According to this source he remained a paying member until 1638.
Isaac Aboab was educated by Chacham Uziel, who was a native of Fez in Barbary. Aboab turned, like his teacher, into a follower of the Cabala.
He is referred to as Ishac Aboafe/Aboab. Only in a later stage did he add his mother’s name Da Fonseca, to his own name .So as to distinguish between him and the other
Aboab’s he is usually mentioned with both names in one.(3)
The first time his name appeared in a source is in the manual of the treasurer of Neve Salom.In the year 5380 (1619/20) he paid for the first time a small annual contribution to the community. The following year, in 5381, he received a salary of about 15 guilders: he taught at the Talmud Torah and he dedicated himself to the Study of the Law. (4) At that time he was not yet seventeen years old.
During this period the development of the Jewish printing industry started in Amsterdam. Menasse ben Israel (1604-1657) initiated in 1626 the first Jewish printing house in Amsterdam. He printed Spanish, Hebrew and Latin books. He was quickly followed by other Jewish printers/publishers. The arrival around 1640 of the important Venetian printer Emanuel Benveniste meant that Amsterdam had overtaken Venice as the center of the world market for Hebrew books. This came about as a result of the great freedom that Jews enjoyed there, as well as the economic growth in the Republic. The Jewish printing industry provided work for printers, proofreaders, agents and bookbinders – and the books were sent to all over Europe, as well as to the Ottoman Empire and Asia. Isaac Aboab earned his living in the printing industry as well, along with other activities. The first Hebrew book was printed in Amsterdam in 1627 by Menasse ben Israel, with Aboab's assistance who did the proofreading for this prayer book.
In the historical writings of the period it is almost always mentioned that Isaac Aboab was chacham at Beth Israel in the period before the union in 1639. From the archives it seems, however, that he was engaged by the Neve Salom community. In 1633/34 he received 200 guilders a year as chazzan. The following year, in 5395, chacham Aboab received 300 guilders a year. (5) In 1638, one year before the Uniao, he still received this salary as chacham. (6) Chacham Menasse ben Israel received 150 guilders, the same as 'Ruby' Jacob Gomes.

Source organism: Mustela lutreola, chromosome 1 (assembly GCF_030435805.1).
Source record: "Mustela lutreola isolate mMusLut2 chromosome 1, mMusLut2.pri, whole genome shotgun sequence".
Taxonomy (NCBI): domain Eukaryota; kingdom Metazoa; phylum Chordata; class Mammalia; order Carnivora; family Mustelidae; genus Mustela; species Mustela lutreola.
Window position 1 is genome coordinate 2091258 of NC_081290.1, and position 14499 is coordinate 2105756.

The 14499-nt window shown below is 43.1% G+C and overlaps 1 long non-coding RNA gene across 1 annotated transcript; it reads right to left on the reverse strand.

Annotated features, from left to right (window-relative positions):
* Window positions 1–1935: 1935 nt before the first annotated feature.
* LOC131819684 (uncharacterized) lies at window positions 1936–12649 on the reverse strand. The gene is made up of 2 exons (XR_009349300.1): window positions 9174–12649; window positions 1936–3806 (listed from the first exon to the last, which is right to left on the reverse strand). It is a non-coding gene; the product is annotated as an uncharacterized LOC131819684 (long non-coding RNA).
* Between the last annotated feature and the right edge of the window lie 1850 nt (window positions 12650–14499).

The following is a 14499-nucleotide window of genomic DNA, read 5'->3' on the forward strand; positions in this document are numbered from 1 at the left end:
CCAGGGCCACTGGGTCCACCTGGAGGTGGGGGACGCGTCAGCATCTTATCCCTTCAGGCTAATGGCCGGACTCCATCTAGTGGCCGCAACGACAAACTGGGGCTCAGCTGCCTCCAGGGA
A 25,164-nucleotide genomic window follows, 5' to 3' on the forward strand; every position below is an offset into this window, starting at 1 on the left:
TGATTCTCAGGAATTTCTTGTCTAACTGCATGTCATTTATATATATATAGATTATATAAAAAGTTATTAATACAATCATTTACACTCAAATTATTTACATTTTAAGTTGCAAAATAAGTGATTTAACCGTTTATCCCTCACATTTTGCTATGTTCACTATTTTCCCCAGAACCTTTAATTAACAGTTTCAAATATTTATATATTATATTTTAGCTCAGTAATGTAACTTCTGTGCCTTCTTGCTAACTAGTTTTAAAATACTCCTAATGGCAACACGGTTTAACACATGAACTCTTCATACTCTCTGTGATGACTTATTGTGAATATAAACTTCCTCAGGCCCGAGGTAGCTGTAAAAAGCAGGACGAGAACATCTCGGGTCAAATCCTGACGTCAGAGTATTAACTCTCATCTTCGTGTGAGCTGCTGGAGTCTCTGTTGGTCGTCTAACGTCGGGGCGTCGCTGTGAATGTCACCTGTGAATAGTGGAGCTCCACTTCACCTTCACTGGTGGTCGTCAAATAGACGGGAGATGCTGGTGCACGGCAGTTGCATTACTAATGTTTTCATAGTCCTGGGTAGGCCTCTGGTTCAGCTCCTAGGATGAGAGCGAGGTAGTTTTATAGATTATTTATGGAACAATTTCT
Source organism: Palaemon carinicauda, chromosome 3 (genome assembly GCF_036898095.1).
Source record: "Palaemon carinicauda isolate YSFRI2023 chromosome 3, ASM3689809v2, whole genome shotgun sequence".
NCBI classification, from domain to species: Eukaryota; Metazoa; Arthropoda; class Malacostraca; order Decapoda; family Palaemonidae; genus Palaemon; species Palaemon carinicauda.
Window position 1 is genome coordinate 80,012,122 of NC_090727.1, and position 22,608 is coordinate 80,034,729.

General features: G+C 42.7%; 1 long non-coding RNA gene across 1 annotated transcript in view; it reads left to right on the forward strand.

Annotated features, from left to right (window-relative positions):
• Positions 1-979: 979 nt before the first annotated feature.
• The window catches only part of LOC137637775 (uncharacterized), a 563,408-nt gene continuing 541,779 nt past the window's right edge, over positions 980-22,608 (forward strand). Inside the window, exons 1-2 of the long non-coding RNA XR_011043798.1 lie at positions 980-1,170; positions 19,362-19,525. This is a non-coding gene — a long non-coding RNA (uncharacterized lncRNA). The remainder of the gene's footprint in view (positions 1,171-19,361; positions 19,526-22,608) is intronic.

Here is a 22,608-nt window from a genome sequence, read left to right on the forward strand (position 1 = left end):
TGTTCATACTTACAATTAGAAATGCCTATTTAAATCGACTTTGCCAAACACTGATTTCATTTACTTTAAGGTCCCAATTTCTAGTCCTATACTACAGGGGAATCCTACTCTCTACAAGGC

In 1639, along with the Uniao and the founding of Talmud Tora, Menasse Ben Israel, David Pardo, Saul Levi Morteira and Isaac Aboab were appointed chachamim. Aboab was instructed to teach the Hebrew language and the first lessons in Gemara. (7) He also had to provide the 'Derashot de noite'.
He did not serve long at the new Talmud Tora of the community. From the colony Pernambuco in Northern Brazil came the news that Jews could live there in all freedom. The Dutch had conquered this colony in 1624 from the Portuguese. Together with, amongst others, Mozes Raphael de Aguilar, Aboab left around 1641 or 1642 for Brazil. He served in the community Kahal Zur Israel in Recife. It came recently to light that Kahal Zur Israel, probably founded in 1636, was the oldest Jewish community on the American continent, and not the community Mikve Israel in Curacao, as was supposed until now. At the height of its existence in 1645, Kahal Zur Israel had 1,630 members. Aboab was for a long time the rabbi of this prosperous community; as a matter of fact he was the first rabbi serving in the New World.
However, the Portuguese tried to re-conquer the colony from the Dutch. The siege took a long time and the hardship was great. Afterwards Aboab wrote his memories about this time in a Hebrew work "Zecher Asiti Lenifla'oth El": Reminded was I of G'd's Miracles.
The writings of Ishac Aboab, together with the minutes book of the community of Recife (1649-1654) were assembled and published in Hebrew by Joseph David Weitman, rabbi of the community Beth Jacob in Sao Paolo. (8)